Median method for determining cortical brain activity in a near infrared spectroscopy image

Autoři: Ondřej Klempíř 1;  Radim Krupička 1;  Robert Jech 2
Působiště autorů: Department of Biomedical Informatics, Faculty of Biomedical Engineering, Czech Technical University in Prague, Kladno, Czech Republic 1;  Department of Neurology, First Medical Faculty and General University Hospital, Charles University, Prague, Czech Republic 2
Vyšlo v časopise: Lékař a technika - Clinician and Technology No. 1, 2018, 48, 11-16
Kategorie: Původní práce


Near-InfraRed-Spectroscopy (NIRS) is a neuroimaging method of brain cortical activity using low-energy optical radiation to detect local changes in (de)oxyhaemoglobin concentration. A methodology consisting of a raw signal pre-processing phase, followed by statistical analysis based on a general linear model, is currently being used to determine signal activity. The aim of this research is to define the median modification of the standard method usually used for the estimation of cortical activity from the NIRS signal and to verify its applicability in measuring motor tasks for patients with Parkinson's disease. Individual examinations were conducted in 10 cycles, during which finger tapping, and rest phases were alternating. Changes in oxyhaemoglobin concentration were calculated from the native NIRS signal using the modified Lambert-Beer equation. The signals were filtered in the 0.015–0.3 Hz band and fitted by the physiological response function of the brain tissue for each finger tapping cycle separately. The median value from the 10 cycles was then computed. Activity values obtained in individual subjects have been used in Brain Mapping visualizations. These describe motor task patterns during the ON and OFF deep brain stimulation of the subthalamic nucleus in Parkinson's disease, which demonstrates activation in accordance with the current state of knowledge in functional imaging.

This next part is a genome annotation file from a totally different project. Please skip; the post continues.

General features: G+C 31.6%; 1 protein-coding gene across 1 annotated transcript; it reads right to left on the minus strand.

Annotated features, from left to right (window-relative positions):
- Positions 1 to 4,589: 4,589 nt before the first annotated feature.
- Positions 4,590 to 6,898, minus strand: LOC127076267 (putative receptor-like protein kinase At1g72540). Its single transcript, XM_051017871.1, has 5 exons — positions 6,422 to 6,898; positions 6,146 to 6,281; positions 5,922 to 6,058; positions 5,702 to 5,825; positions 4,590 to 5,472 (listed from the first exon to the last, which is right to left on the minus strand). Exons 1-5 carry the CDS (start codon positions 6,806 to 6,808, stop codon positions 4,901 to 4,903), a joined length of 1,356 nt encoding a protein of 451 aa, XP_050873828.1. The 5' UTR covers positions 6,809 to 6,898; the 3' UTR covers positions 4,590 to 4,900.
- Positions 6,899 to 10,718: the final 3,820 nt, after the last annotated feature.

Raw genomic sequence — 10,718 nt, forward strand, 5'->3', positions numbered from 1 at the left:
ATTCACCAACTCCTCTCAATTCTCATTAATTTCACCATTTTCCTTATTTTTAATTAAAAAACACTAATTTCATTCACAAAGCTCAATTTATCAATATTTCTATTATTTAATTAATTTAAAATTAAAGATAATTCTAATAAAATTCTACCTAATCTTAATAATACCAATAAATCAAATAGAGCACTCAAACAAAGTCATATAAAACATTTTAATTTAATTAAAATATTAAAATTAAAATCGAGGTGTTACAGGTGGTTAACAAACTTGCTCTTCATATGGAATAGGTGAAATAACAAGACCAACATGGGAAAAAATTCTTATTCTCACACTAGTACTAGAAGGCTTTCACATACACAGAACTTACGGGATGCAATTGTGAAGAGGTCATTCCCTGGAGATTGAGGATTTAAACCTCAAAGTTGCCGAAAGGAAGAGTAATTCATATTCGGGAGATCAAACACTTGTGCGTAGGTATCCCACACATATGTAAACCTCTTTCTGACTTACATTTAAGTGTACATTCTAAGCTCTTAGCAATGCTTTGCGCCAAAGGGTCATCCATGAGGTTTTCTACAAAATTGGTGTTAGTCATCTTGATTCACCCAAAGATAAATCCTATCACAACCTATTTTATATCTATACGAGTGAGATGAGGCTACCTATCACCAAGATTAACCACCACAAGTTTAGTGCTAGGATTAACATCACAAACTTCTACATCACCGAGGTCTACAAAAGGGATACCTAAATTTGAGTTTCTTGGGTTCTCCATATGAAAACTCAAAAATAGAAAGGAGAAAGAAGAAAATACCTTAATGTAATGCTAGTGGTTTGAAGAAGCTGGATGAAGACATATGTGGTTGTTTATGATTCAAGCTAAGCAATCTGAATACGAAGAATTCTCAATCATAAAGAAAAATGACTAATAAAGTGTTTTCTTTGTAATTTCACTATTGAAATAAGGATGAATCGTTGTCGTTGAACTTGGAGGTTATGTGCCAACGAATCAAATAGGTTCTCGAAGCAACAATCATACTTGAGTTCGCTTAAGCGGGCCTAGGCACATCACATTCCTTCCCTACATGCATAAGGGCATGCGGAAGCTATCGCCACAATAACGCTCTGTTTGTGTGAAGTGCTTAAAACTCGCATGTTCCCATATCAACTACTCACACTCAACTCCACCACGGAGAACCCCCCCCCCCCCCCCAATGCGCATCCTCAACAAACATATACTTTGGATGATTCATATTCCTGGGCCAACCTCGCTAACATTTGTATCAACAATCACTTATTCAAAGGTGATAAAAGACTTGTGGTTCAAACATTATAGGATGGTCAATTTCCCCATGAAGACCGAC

near infrared spectroscopy, neuroimaging, Parkinson's disease, neurophotonics, brain mapping, neuromodulation

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